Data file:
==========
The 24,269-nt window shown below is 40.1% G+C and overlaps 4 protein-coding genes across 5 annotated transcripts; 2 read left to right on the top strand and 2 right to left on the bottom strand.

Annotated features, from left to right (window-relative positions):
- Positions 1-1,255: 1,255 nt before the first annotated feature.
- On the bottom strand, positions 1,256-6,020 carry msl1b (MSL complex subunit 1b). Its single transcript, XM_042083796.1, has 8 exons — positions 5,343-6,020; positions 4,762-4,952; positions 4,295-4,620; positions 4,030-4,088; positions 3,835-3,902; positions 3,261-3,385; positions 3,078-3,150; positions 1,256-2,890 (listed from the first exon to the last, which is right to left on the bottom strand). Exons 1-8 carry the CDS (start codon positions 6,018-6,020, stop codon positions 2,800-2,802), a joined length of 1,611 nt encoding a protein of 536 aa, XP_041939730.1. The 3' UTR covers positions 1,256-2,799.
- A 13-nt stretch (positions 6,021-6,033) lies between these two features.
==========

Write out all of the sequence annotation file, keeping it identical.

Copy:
The 24,269-nt window shown below is 40.1% G+C and overlaps 4 protein-coding genes across 5 annotated transcripts; 2 read left to right on the top strand and 2 right to left on the bottom strand.

Annotated features, from left to right (window-relative positions):
- Positions 1-1,255: 1,255 nt before the first annotated feature.
- On the bottom strand, positions 1,256-6,020 carry msl1b (MSL complex subunit 1b). Its single transcript, XM_042083796.1, has 8 exons — positions 5,343-6,020; positions 4,762-4,952; positions 4,295-4,620; positions 4,030-4,088; positions 3,835-3,902; positions 3,261-3,385; positions 3,078-3,150; positions 1,256-2,890 (listed from the first exon to the last, which is right to left on the bottom strand). Exons 1-8 carry the CDS (start codon positions 6,018-6,020, stop codon positions 2,800-2,802), a joined length of 1,611 nt encoding a protein of 536 aa, XP_041939730.1. The 3' UTR covers positions 1,256-2,799.
- A 13-nt stretch (positions 6,021-6,033) lies between these two features.